Do I think so? No. My money is on the GOP recovering nicely. After all, the party recovered swiftly from the Goldwater debacle, gaining 47 House and three Senate seats in the 1966 midterms and retaking the presidency in 1968.  And it seems likely that today there is more than enough Republican solidity at the state level for a quick, phoenix-like reemergence in just a couple years. But then in 1852 I would have bet on the Whigs lasting forever too. Hadn’t they just elected a president in 1848? By 1856 what remained of them aligned themselves with the Know Nothings and disappeared.

In 2012 Ted Cruz told the New Yorker that without Texas

the Republican Party would cease to exist. We would become like the Whig Party. Our kids and grandkids would study how this used to be a national political party. ‘They had Conventions, they nominated Presidential candidates. They don’t exist anymore.’

Cruz was referring to Texas turning blue because half of the state’s population is now Hispanic and the Republicans were doing all they could to alienate them. But it’s not Hispanics (about 6% of the population) giving Kansas its blue tinge this year. It’s Republicans and independents. White people. Donald Trump is scaring his own kind.

Preston v Sumner

Congressman Preston Brooks, left, Democrat of South Carolina, debating Kansas politics on the senate floor with Senator Charles Sumner, right, Republican of Massachusetts, 1856. Sumner had just delivered his fiercely abolitionist Crime Against Kansas speech, two hours of vituperative elegance. Brooks objected. And you thought things were hostile now. This beating, incidentally, caused an instant media furor (news was telegraphed then almost as fast as we tweet it now) that helped to turn the Republicans into the dominant party of the north. The Civil War did the rest. It wasn’t until the Great Depression that the Democrats retook control. And it wasn’t until the sweeping electoral victories of Ronald Reagan that Republicans became dominant again, by basically abandoning the world view of Senator Sumner and taking up that of Representative Brooks. OK, I exaggerate. But Donald Trump does have far more in common with Preston Brooks than with Ronald Reagan. Something changed. Perhaps politics is much more immutable down south, ancient beliefs lasting generations. When the GOP shed it’s northern skin and became based in the south, it began to take on a lot of ancient southern ideologies as well. Ideas and notions have staying power south of the Mason-Dixon line, while up north they come and go with the generations. John C Calhoun is still a living presence down there, and we up north and out on the coast can barely remember the name Henry Clay.

 

Democrats and Republicans, a brief history off the top of my head

(A Facebook post.)

I wouldn’t call the Democrats reactionary before the Civil War. There were as many northern as southern democrats. And the Republicans didn’t exist till the 1850’s, and only became national when the Whigs dissolved (split like the Democrats by slavery). The Republicans were Abolitionists, and I suppose you could equate that with Progressivism, but after the War they also became the party of Big Capital and business. When Progressivism began it went after both Democratic big city corruption and Republican business ties. There was also a definite upper class edge to Progressives, and they were for eugenics, which is one of the great divides between New Deal Democrats and Progressives….FDR’s politics was anything but elitist. They could be racist, as he needed the Southern Democrats to counter all the Republicans who would have done in Social Security and the New Deal and just about everything else in his program, but they were never elitist. FDR never backed eugenics, not at all. That was a great ideological dividing line long since forgotten, and thankfully so.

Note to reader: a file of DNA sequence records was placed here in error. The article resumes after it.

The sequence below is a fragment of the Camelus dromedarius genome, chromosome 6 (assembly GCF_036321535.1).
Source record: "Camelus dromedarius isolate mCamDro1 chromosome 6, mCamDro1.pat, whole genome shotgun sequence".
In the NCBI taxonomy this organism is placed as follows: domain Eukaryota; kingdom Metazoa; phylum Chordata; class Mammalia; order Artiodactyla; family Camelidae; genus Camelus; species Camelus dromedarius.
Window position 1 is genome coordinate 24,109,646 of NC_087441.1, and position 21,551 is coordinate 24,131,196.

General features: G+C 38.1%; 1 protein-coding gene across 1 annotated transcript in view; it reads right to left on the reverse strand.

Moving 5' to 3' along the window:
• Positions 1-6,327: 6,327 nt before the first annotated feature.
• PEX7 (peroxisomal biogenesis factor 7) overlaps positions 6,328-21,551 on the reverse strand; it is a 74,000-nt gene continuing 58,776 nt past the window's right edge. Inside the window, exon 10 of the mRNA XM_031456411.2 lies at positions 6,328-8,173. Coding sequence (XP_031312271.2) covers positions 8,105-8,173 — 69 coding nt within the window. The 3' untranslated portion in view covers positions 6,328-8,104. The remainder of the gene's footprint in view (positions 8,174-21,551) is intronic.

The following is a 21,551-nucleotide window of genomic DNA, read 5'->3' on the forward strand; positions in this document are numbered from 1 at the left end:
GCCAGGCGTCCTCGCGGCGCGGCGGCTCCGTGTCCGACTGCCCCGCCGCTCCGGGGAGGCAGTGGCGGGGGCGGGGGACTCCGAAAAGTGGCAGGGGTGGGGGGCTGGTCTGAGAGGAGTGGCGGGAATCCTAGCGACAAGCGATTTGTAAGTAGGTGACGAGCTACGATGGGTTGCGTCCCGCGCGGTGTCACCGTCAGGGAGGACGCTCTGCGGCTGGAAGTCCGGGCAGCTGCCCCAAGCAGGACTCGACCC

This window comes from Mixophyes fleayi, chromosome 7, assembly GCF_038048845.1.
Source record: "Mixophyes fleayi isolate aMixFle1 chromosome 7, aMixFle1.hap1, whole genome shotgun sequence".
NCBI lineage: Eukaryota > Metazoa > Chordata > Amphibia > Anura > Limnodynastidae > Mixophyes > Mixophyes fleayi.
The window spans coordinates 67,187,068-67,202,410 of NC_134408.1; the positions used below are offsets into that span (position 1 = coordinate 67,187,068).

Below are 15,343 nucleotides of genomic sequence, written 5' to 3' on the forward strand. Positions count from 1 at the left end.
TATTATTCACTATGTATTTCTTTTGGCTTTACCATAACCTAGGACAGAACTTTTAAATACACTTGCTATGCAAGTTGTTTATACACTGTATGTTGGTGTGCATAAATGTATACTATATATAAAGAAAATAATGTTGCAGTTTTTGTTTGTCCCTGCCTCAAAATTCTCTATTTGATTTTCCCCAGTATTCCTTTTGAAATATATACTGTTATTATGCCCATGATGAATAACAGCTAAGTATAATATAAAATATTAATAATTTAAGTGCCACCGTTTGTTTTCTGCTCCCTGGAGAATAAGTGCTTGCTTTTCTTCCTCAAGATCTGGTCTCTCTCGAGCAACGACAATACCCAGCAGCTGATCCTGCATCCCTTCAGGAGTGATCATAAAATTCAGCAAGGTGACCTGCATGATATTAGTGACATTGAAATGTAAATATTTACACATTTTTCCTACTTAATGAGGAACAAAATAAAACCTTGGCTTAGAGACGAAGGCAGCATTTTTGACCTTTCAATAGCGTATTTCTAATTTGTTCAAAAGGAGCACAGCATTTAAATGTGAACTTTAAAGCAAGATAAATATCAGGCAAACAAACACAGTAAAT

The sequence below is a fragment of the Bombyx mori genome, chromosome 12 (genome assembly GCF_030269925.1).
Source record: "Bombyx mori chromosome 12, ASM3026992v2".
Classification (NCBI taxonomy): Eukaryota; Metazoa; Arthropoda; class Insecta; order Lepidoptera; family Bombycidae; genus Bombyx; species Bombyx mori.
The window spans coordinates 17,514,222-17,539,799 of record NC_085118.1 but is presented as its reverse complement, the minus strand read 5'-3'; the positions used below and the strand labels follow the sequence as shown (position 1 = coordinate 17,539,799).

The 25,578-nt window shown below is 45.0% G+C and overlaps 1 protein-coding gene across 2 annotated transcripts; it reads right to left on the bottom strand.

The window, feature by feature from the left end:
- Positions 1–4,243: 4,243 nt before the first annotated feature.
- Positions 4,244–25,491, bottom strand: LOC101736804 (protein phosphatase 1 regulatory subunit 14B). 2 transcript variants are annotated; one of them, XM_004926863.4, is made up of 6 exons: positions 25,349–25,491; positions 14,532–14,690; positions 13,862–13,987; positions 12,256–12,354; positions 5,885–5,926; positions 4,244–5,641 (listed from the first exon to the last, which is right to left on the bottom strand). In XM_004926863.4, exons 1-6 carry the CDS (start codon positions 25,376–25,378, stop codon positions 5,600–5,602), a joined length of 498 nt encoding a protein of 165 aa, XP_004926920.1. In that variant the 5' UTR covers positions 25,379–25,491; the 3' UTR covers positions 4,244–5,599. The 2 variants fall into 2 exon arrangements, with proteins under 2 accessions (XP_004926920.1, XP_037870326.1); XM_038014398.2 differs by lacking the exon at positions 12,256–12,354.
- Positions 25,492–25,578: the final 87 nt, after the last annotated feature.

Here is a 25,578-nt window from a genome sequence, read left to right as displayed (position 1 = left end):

Progressivism didn’t start till the turn of the century, actually, and before then it was the Democrats were more friendly to labor, for instance, and to immigrants, and small farmers and had a distinctive anti-Big Capital edge. William Jennings Bryan and Al Smith were Democratic progressives (well, Bryan was a proto-Progressive) and both were the nominee twice, and of course Woodrow Wilson actually won. And Progressivism actually sundered the GOP just as the Dixiecrats did the Democrats later. 1912 was the year the GOP split. Much of the Progressive GOP eventually wound up Democrats (though Al Smith wound up an anti-New Dealer, go figure.). During FDR’s terms much of what were to become Dixiecrats in 1948 were actually very pro-New Deal (Remember Huey Long?). FDR, like I said, was dependent on southerners to pass all his key legislation. It was a vastly different political world in the South from today’s.

The Dixiecrats broke from the Democrats in 1948 (over Truman’s civil rights and desegregationist tendencies) but then stayed loyal Democrats, pretty much, till 1968. Goldwater failed to attract as anywhere near as many as he’d hoped in 1964 (if you look at the state by states results, you’ll be amazed at how many states below the Mason Dixon line broke strongly for LBJ). In 1968 Wallace was the home of the Southern Democrats, and would have been again in 1972 had he not been shot. (Arthur Bremer is a very important man in American political history….) Wallace had no need to even join the American Independent party (A.I.P.), he could run as a Democrat in the primaries, and then as A.I.P. (or whatever label was handy) in the general (Sanders could conceivably follow the same route next year, as could Trump). Nixon just barely won in 1968 (he’d been sliding against Humphrey and it’s said that had the race gone on just a couple more days Nixon would have lost). In 1972, Wallace’s attempted assassination and removal from the race allowed the GOP to go after Southern Democrats in a big way in the general election because the Left had disastrously taken over the Democratic party that year. 1972 was the year the Nixon Campaign developed its vaunted Southern Strategy, which helped set the stage for the Reagan Revolution and the future of the Republican Party. The mess that the GOP is in today can be traced all the way back to 1972.